Derivative of Cosine

We shall prove formula for derivative of cosine function using by definition or first principle method.
Let us suppose that the function of the form y = f\left( x \right) =  \cos x.

First we take the increment or small change in the function.

\begin{gathered} y + \Delta y = \cos \left( {x + \Delta x}  \right) \\ \Delta y = \cos \left( {x + \Delta x} \right)  - y \\ \end{gathered}


Putting the value of function y = \cos x in the above equation, we get

\Delta  y = \cos \left( {x + \Delta x} \right) - \cos x\,\,\,\,{\text{ - - -  }}\left( {\text{i}} \right)


Using formula from trigonometry, we have

\cos  A - \cos B = - 2\sin \left( {\frac{{A +  B}}{2}} \right)\sin \left( {\frac{{A - B}}{2}} \right)


Using this formula in equation (i), we get

\begin{gathered} \Delta y = - 2\sin \left( {\frac{{x + \Delta x + x}}{2}} \right)\sin \left(  {\frac{{x + \Delta x - x}}{2}} \right) \\ \Delta y = - 2\sin \left( {\frac{{2x + \Delta x}}{2}} \right)\sin \left(  {\frac{{\Delta x}}{2}} \right) \\ \end{gathered}


Dividing both sides by \Delta  x, we get

\begin{gathered} \Rightarrow \frac{{\Delta y}}{{\Delta x}} =  \frac{{ - 2\sin \left( {\frac{{2x + \Delta x}}{2}} \right)\sin \left(  {\frac{{\Delta x}}{2}} \right)}}{{\Delta x}} \\ \Rightarrow \frac{{\Delta y}}{{\Delta x}}  = - \frac{{\sin \left( {\frac{{2x +  \Delta x}}{2}} \right)\sin \left( {\frac{{\Delta x}}{2}}  \right)}}{{\frac{{\Delta x}}{2}}} \\ \end{gathered}


Taking limit of both sides as \Delta x \to 0, we have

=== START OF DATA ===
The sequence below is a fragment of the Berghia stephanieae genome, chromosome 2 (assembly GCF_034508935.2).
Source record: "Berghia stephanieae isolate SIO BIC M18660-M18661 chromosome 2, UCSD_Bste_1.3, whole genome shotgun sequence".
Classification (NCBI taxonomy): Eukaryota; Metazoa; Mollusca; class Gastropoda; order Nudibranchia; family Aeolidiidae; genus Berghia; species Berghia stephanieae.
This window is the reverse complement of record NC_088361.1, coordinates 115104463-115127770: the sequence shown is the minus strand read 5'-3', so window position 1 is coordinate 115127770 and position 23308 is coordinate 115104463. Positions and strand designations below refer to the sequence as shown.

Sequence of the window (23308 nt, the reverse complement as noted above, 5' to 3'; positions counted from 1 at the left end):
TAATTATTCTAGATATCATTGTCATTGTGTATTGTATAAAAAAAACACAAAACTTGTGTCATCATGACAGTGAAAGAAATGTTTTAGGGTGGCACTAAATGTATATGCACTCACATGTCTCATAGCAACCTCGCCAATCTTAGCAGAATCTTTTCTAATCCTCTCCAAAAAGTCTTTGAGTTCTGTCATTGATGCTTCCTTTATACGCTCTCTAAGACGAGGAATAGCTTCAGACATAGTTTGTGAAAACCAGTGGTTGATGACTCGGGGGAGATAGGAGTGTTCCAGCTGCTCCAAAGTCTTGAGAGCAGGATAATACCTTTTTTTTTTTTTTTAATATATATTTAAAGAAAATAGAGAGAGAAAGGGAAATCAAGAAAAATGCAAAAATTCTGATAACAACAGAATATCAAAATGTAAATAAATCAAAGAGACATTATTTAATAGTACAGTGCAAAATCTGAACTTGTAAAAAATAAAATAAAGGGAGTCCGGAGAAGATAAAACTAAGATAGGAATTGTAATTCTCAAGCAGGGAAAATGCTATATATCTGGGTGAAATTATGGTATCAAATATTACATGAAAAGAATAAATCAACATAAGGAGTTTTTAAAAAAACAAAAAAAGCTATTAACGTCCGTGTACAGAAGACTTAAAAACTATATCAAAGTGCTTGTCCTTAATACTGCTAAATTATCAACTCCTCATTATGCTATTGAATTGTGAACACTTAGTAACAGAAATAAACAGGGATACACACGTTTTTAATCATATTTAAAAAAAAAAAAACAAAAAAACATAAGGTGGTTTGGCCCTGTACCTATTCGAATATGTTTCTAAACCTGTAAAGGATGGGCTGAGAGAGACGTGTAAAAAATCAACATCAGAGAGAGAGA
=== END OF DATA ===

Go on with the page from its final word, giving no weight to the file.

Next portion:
\begin{gathered} \Rightarrow \mathop {\lim }\limits_{\Delta x  \to 0} \frac{{\Delta y}}{{\Delta x}} = -  \mathop {\lim }\limits_{\Delta x \to 0} \frac{{\sin \left( {\frac{{2x + \Delta  x}}{2}} \right)\sin \left( {\frac{{\Delta x}}{2}} \right)}}{{\frac{{\Delta  x}}{2}}} \\ \Rightarrow \frac{{dy}}{{dx}} = \mathop { -  \lim }\limits_{\Delta x \to 0} \sin \left( {\frac{{2x + \Delta x}}{2}}  \right)\mathop {\lim }\limits_{\Delta x \to 0} \frac{{\sin \left(  {\frac{{\Delta x}}{2}} \right)}}{{\frac{{\Delta x}}{2}}} \\ \end{gathered}


Consider \frac{{\Delta  x}}{2} = u, as \Delta x \to 0 then u \to 0, we get

  \Rightarrow \frac{{dy}}{{dx}} = -  \mathop {\lim }\limits_{\Delta x \to 0} \sin \left( {\frac{{2x + \Delta x}}{2}}  \right)\mathop {\lim }\limits_{u \to 0} \frac{{\sin u}}{u}


Using the relation from limit \mathop {\lim }\limits_{x \to 0} \frac{{\sin x}}{x}  = 1, we have

\begin{gathered} \Rightarrow \frac{{dy}}{{dx}} = - \sin \left( x \right)\left( 1 \right) \\ \Rightarrow \frac{{dy}}{{dx}} = - \sin x \\ \end{gathered}

Example: Find the derivative of

y = f\left( x \right)  = \cos \sqrt {{x^2} + 1}


We have the given function as

y =  \cos \sqrt {{x^2} + 1}


Differentiation with respect to variable x, we get

\frac{{dy}}{{dx}}  = \frac{d}{{dx}}\cos \sqrt {{x^2} + 1}


Using the rule, \frac{d}{{dx}}\cos  x = - \sin x, we get

\begin{gathered} \frac{{dy}}{{dx}} = - \sin \sqrt {{x^2} + 1} \frac{d}{{dx}}\sqrt  {{x^2} + 1} \\ \frac{{dy}}{{dx}} = - \sin \sqrt {{x^2} + 1} \frac{1}{{2\sqrt  {{x^2} + 1} }}\frac{d}{{dx}}\left( {{x^2} + 1} \right) \\ \frac{{dy}}{{dx}} = - \sin \sqrt {{x^2} + 1} \frac{1}{{2\sqrt  {{x^2} + 1} }}\left( {2x} \right) \\ \frac{{dy}}{{dx}} = - \frac{{x\sin \sqrt {{x^2} + 1} }}{{\sqrt  {{x^2} + 1} }} \\ \end{gathered}

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